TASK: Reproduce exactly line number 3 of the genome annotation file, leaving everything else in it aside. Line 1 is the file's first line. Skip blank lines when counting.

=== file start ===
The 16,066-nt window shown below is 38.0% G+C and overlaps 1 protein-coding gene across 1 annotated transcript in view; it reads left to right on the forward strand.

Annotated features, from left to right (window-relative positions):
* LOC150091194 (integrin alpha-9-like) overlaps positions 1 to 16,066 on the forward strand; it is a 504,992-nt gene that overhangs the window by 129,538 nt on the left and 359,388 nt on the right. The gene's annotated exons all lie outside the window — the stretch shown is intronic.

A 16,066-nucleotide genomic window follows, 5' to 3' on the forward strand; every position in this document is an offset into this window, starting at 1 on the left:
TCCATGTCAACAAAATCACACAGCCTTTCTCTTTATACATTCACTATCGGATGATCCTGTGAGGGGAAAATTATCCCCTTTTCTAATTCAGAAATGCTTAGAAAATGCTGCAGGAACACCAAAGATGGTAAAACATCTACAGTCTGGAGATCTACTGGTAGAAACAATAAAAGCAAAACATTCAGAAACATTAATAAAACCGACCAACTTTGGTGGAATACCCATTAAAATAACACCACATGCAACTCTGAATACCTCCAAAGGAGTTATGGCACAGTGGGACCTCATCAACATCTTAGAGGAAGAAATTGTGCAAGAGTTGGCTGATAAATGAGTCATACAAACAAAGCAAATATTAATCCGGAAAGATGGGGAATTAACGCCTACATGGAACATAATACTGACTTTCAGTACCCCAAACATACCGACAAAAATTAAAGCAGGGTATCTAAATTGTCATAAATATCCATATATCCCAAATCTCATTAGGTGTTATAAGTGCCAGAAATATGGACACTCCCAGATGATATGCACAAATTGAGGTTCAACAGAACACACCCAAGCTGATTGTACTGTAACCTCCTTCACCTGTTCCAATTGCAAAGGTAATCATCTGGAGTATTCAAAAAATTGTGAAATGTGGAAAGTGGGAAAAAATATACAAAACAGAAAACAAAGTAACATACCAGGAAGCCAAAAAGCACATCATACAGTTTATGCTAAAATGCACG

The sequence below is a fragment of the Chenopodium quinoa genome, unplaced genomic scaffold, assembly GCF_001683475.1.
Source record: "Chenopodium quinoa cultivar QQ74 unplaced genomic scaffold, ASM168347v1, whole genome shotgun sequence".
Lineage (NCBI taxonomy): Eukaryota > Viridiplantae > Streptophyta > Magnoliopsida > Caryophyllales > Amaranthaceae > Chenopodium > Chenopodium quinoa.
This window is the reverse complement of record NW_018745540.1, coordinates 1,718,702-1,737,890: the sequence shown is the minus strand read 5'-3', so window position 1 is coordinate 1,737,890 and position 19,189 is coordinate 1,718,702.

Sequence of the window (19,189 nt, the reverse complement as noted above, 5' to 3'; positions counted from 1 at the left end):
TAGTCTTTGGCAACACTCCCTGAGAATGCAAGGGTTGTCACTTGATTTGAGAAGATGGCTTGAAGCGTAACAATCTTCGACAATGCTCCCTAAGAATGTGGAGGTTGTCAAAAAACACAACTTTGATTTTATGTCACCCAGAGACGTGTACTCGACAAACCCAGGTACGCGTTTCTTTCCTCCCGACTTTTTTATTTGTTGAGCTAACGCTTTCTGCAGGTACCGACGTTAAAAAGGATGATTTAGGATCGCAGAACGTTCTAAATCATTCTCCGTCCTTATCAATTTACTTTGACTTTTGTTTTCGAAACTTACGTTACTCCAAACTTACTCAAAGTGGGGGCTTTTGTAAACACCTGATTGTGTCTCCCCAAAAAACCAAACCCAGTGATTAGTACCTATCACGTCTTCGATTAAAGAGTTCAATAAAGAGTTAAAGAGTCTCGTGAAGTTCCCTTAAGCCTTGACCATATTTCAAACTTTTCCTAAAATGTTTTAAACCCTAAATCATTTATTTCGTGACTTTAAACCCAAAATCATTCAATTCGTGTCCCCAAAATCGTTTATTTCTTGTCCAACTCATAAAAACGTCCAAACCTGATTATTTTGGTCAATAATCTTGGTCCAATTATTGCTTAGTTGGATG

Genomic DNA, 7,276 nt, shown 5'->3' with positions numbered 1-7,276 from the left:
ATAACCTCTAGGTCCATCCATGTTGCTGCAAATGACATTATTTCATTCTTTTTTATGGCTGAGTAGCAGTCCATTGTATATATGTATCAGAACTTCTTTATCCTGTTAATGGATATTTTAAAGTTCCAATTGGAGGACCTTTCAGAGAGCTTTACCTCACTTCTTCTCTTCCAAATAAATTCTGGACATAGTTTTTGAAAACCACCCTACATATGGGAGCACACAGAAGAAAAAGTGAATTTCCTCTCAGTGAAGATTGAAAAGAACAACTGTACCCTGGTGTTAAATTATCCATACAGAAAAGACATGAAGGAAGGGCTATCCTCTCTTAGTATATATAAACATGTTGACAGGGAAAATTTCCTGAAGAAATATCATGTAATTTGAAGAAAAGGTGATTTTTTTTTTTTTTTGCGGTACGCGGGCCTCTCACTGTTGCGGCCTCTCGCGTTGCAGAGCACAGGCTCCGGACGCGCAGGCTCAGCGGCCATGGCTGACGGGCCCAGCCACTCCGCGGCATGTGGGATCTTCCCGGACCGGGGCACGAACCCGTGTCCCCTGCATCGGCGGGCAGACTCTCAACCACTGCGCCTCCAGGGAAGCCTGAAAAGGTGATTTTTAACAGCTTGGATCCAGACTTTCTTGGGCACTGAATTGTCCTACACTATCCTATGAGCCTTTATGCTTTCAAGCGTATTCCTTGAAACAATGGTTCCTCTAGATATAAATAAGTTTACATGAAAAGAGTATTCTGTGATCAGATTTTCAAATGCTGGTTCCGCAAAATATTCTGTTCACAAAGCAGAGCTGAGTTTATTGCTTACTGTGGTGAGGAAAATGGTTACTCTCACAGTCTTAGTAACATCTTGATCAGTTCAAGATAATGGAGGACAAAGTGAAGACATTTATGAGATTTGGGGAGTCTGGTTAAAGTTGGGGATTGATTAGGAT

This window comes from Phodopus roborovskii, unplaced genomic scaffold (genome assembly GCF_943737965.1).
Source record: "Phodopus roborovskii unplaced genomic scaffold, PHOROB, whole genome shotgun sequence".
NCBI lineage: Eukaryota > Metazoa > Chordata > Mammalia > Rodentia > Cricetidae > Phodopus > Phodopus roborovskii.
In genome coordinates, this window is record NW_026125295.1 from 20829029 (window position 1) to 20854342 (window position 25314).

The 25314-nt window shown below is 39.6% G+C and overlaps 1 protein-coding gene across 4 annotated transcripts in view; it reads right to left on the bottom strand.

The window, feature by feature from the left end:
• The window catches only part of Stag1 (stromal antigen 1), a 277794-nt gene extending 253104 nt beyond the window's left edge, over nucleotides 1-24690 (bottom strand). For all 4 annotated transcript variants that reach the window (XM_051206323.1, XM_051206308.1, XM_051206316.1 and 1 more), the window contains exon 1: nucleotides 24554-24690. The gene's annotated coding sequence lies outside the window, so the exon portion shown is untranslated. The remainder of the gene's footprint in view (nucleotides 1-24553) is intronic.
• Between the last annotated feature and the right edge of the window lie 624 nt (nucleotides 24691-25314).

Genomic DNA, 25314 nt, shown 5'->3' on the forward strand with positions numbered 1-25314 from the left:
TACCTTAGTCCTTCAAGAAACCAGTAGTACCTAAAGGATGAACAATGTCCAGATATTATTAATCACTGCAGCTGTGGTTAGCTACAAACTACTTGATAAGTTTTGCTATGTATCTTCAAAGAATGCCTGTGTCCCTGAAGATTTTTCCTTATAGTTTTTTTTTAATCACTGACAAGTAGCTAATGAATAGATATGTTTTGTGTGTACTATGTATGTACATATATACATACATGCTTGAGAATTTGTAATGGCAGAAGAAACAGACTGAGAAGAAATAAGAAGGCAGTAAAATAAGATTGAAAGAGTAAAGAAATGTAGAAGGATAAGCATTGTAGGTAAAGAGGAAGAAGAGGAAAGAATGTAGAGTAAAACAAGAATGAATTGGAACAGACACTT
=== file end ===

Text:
* LOC150091194 (integrin alpha-9-like) overlaps positions 1 to 16,066 on the forward strand; it is a 504,992-nt gene that overhangs the window by 129,538 nt on the left and 359,388 nt on the right. The gene's annotated exons all lie outside the window — the stretch shown is intronic.